EDITOR’S NOTE: In recognition of World AIDS Day on Dec. 1, this is the second of a two-part series on Southern Tier Catholics who have devoted themselves to AIDS ministry and awareness.
APALACHIN — In Father Boniface Ewah’s opinion, everybody should take the AIDS epidemic to heart — whether they’re directly impacted or not.
The African priest’s goal, he said, is for “the entire world to come out forcefully and approach this issue from a pastoral point of view. We hear about it all the time, but people don’t commit it into prayers.”
Father Ewah, 37, has served since 2005 as parochial vicar of Blessed Trinity/St. Patrick parishes in Tioga County. He comes to the Diocese of Rochester from Nigeria, where he has begun a ministry and written a book related to Human Immunodeficiency Virus (HIV) and Acquired Immune Deficiency Syndrome (AIDS).
In 2004 Father Ewah became founder and coordinator of Philo-Gra Dei (Love by God’s Grace), a ministry for victims of HIV/AIDS in the Diocese of Ogoja. One of his top priorities has been to recruit doctors and nurses to visit poor people in their homes free of charge — “to conduct tests, offer encouragement,” he said.
The priest added that people with HIV/AIDS need encouraging words from as many sources as possible, based on their spiritual as well as physical suffering. He explained that in addition to the stigma HIV/AIDS patients face from society, many Nigerians believe demons have cast a spell upon such people. Father Ewah also noted the shock that people experience upon learning they have a disease with no known cure that might very possibly kill them.
“It hits like a bomb, and people contemplate suicide,” he said.
Through his ministry Father Ewah has sought to spread information about HIV/AIDS medication and ensure the drugs get to the people who need them the most.
“Dispensing medication, we should do it as if Jesus was the one doing it,” he said.
Through such efforts, he said, people living with HIV/AIDS can increase their life expectancy as well as quality of life.
In addition, he has implored people to avoid promiscuity in order to lessen the risk of getting HIV or passing it on.
“They can make their life meaningful in other ways than ways that don’t give glory to God,” he said.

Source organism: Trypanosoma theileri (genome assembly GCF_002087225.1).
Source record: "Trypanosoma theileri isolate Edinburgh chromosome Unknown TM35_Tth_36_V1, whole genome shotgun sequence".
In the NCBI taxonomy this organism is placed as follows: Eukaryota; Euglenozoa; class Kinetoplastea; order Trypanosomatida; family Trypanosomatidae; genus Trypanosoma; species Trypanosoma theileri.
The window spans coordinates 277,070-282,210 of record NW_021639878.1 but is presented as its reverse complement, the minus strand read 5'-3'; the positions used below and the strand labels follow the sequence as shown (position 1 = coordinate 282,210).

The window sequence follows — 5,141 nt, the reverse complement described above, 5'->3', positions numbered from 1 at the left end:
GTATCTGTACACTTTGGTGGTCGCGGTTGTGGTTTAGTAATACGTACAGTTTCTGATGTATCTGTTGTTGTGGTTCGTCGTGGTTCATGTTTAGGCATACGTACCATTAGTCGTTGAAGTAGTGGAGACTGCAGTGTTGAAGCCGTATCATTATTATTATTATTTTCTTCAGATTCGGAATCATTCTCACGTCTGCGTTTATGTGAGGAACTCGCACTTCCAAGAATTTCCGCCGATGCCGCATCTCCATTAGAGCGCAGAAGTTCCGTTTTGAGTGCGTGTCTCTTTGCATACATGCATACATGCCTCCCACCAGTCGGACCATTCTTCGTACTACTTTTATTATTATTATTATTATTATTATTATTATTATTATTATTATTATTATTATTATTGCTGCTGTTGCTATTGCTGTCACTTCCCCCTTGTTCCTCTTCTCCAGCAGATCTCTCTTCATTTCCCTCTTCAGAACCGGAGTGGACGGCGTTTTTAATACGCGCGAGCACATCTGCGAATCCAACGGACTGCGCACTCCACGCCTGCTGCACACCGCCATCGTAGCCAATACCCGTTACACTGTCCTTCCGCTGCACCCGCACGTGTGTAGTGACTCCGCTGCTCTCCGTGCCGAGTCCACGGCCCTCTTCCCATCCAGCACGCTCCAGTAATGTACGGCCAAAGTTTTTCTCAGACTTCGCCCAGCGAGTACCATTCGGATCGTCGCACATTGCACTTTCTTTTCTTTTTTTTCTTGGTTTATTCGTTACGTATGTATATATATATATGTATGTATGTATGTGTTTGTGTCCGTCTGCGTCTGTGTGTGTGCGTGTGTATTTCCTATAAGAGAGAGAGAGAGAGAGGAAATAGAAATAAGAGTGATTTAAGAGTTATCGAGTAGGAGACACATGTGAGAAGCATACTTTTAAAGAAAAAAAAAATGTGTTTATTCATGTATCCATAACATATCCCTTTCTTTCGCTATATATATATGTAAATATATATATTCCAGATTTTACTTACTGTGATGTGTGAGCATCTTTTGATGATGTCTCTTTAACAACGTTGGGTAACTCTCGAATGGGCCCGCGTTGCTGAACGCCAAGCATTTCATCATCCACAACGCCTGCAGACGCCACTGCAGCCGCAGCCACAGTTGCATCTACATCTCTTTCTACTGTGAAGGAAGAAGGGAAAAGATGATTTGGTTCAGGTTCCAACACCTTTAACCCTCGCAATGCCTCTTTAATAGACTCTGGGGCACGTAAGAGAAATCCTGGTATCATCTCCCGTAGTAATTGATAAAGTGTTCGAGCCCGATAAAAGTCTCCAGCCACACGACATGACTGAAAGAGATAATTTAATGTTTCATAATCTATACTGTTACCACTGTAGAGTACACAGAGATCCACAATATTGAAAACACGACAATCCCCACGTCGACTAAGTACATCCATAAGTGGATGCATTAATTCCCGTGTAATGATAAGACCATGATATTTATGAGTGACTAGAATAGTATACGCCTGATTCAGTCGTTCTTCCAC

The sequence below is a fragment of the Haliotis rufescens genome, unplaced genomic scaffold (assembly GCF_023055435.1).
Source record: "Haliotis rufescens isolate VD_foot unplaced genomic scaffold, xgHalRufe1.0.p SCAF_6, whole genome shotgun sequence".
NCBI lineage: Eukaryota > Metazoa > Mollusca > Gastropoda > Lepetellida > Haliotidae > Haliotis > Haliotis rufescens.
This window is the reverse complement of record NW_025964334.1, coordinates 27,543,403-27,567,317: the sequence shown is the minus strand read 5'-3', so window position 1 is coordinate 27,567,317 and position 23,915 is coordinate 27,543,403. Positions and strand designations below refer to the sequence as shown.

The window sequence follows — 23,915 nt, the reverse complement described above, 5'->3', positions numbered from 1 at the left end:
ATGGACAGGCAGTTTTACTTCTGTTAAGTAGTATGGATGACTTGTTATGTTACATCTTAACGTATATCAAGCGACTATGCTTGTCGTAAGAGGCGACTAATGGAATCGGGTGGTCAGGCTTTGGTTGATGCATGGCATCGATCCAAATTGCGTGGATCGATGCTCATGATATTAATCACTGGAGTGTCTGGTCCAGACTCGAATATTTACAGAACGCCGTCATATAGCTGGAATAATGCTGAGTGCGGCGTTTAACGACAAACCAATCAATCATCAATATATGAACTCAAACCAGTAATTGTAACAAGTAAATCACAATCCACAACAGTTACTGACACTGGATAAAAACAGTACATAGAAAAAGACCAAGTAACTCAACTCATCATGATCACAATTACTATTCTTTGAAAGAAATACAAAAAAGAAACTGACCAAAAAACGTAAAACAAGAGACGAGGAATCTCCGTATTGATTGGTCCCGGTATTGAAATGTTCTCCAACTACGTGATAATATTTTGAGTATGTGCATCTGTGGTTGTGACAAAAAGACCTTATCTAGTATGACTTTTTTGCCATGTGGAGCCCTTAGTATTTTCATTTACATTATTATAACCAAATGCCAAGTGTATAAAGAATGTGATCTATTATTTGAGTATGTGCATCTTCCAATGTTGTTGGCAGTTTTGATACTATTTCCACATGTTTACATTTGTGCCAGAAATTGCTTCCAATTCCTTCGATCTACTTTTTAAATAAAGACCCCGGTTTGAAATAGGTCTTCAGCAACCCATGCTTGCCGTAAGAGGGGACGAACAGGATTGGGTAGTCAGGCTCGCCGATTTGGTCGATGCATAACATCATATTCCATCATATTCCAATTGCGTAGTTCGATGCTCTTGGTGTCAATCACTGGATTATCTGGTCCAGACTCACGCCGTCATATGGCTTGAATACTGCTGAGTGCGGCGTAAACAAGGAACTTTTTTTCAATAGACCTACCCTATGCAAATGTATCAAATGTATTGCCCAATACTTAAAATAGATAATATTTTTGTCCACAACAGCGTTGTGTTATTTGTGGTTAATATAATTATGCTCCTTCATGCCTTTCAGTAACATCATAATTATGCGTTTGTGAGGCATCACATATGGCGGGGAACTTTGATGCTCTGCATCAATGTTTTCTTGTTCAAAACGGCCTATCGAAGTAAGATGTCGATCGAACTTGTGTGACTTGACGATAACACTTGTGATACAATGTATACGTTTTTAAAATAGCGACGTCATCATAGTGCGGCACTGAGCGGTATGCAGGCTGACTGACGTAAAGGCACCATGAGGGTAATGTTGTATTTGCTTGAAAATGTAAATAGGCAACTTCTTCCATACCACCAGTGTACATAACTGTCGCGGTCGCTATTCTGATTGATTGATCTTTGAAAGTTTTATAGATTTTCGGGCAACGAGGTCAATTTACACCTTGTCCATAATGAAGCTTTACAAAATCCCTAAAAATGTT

The ministry also prioritizes education for the purpose of making good life choices.
Father Ewah added that he has lectured frequently about HIV/AIDS from pulpits and in market squares, and has received very favorable responses. He also has implored Nigerian political leaders to extend compassion toward the AIDS cause.
“The political situation is not stable. The rich are so conscious of power, and they fail to do what they’re supposed to do for the suffering masses,” he remarked.
The challenges in his homeland are daunting. According to Pierre M’Pele, Nigeria’s director for the United Nations Program on HIV/AIDS (UNAIDS), more than 4 million Nigerians are living with HIV/AIDS, the third-highest number in the world behind India and South Africa. M’Pele noted that in 2005 alone, more than 300,000 Nigerians died of HIV/AIDS-related illnesses, and that there are more than 1 million Nigerian orphans whose parents died due to HIV/AIDS. These grave statistics are exacerbated by the intense famine and poverty that affects Nigeria as well as many other parts of Africa.
Father Ewah has written the book Our Pastoral Responsibilities to AIDS Victims as well as two other books, The Youth and the Future and Church and Society at the Service of Humanity. His writing abilities are part of a diverse personal background — growing up, his most noticeable talents were on the soccer field, and he rose up to become a nationally recognized player.
But by the late 1980s, Father Ewah had begun serious contemplation about life as a Catholic priest. He attributed this focus to the influence of Irish missionary priests he knew as a youngster, along with his desire to have a forum for addressing political and social inequalities in Nigeria. After nine years in major seminary, Father Ewah was ordained in 1998.
The priest is enjoying his assignment at Blessed Trinity/St. Patrick.
“So far, so good. It’s a new apostolate, new environment, new world altogether,” he said.
Father Ewah tapped into his childhood passion by helping coach a local youth soccer team over the summer.
“I built the team up and put myself into shape as well,” he remarked with a laugh, adding that he hopes his presence in such venues will help draw more young men to the priesthood “because that’s how I started myself.”
Though he’s not sure how long his stay in the Diocese of Rochester will be — extern priests generally take assignments of at least three years — Father Ewah is sure to be talking up the HIV/AIDS crisis wherever he goes.
“It’s all over the world, entrenched into the entire society,” he said of HIV/AIDS. “We have to enlighten people more, and how are we going to do that? Use the media as often as possible, use the pulpit as often as possible.”